October 03, 2004

The Horrors of Hyphenation

As anyone who has ever produced a large document knows, writing it is just the beginning. In our last installment, I listed some of the things left to do before I can offer bound copies of Through Darkest Zymurgia! for sale on-line. I've got much of that work done now; in particular, I've chosen the font and the page style, set the pagesize to 5" by 8", and got the frontmatter of the book almost completely ready to go. (You can download a preview of the front of the book in (what else) PDF format if you're interested.)

But there was one big step which I had forgotten--or suppressed, I'm not sure. And that big step is policing line-breaks or, in a word, hyphenation.

The soul of TeX is its justification algorithm. TeX is extraordinarily good at producing high-quality fully justified output that looks as though it were typeset by hand by a skilled typesetter. Unfortunately, that beautiful output comes with a cost--by TeX's standards, not all text is capable of being beautifully typeset. This usually results in what TeX calls an "overful hbox"--that is, a line that it simply can't break without introducing "too much" whitespace into the paragraph. In such cases TeX reports the error and allows the line to run a little long and stick out into the margin. If desired, it will also mark the error with a big black box, so that it will be easier to find visually.

There are several ways to solve the "overful hbox" problem. TeX is good at hyphenation, but of course it doesn't know anything about made up words and names, nor is it aware of all of the possible word-breaks even in standard English. Often it's possible to solve the problem by inserting an explicit hyphen here or there.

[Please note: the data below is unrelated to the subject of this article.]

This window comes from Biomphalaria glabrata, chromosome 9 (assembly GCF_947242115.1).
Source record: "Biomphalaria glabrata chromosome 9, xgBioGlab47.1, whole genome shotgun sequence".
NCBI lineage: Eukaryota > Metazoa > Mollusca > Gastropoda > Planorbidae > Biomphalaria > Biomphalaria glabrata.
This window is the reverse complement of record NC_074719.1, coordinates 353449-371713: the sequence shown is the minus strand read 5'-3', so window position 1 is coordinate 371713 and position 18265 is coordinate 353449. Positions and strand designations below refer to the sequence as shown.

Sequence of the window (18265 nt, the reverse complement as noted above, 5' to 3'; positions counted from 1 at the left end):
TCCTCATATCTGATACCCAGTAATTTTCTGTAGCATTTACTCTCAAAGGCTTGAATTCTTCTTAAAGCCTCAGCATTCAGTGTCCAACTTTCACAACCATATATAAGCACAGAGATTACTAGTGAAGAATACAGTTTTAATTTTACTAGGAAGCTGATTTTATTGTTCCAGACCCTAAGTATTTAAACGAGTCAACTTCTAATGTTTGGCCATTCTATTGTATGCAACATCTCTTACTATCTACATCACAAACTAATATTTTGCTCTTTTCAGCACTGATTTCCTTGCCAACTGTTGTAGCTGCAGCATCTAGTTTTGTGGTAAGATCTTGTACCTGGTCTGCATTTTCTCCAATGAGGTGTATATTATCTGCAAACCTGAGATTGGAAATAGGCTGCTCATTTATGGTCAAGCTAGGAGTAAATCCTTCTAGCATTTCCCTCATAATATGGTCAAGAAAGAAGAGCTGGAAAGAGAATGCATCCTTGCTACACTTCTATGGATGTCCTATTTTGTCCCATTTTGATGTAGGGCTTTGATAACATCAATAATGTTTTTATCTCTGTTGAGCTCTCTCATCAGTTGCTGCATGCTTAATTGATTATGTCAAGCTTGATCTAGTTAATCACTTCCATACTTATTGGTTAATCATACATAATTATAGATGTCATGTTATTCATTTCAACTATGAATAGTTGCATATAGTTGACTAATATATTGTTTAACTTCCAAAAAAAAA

In more serious cases the appropriate words in the errant paragraph simply do not admit of hyphenation. You can't hyphenate the word "good", for example. In such cases, you can tell TeX to be "sloppy" about formatting the paragraph; this allows it to add more interword space than it would ordinarily do, and usually solves the problem.

Sloppy formatting has its own perils, however--once in a while it results in the dreaded "underful hbox" error. This means that TeX has had to add too much whitespace between one or more words, and that its poetic soul has rebelled. One can ignore "underful hbox" errors, as TeX inserts the space anyway, but the annoying thing is that TeX is usually right. Too much whitespace sticks out like a sore thumb. In this case, you generally have to modify the text in some way. Sometimes you can split the paragraph in two; other times, you actually have to change the wording slightly.

There's an additional problem associated with hyphenation, which is that people's names shouldn't be hyphenated if it can possibly be avoided. It's possible to specify that a word is not to be hyphenated, but all too often so specifying leads to all of the problems listed above.

TeX has no idea whether a word is a person's name or not; and sometimes even when hyphenation can't be avoided it will hyphenate names in the wrong place. Consider the narrator of Zymurgia, Professor Leon Thintwhistle. The good professor's last name is prounounced "Thint-whistle", yet TeX decided that it could hyphenate it "Thin-twhistle". It's possible to educate TeX about such matters, but it requires looking through the finished PDF file for hyphenation problems.

All of this, I may say, is slow going. I've now spent two or three hours at it, and I've made it through chapter 10 (of 41).

It's not all bad, though. I'm taking the opportunity to added drop caps at the beginning of each chapter, and as I read through the output looking for bad line-breaks I'm finding a number of other small errors.

In the next installment--I'm not sure yet. We'll see.

Posted by Will Duquette at October 3, 2004 03:58 PM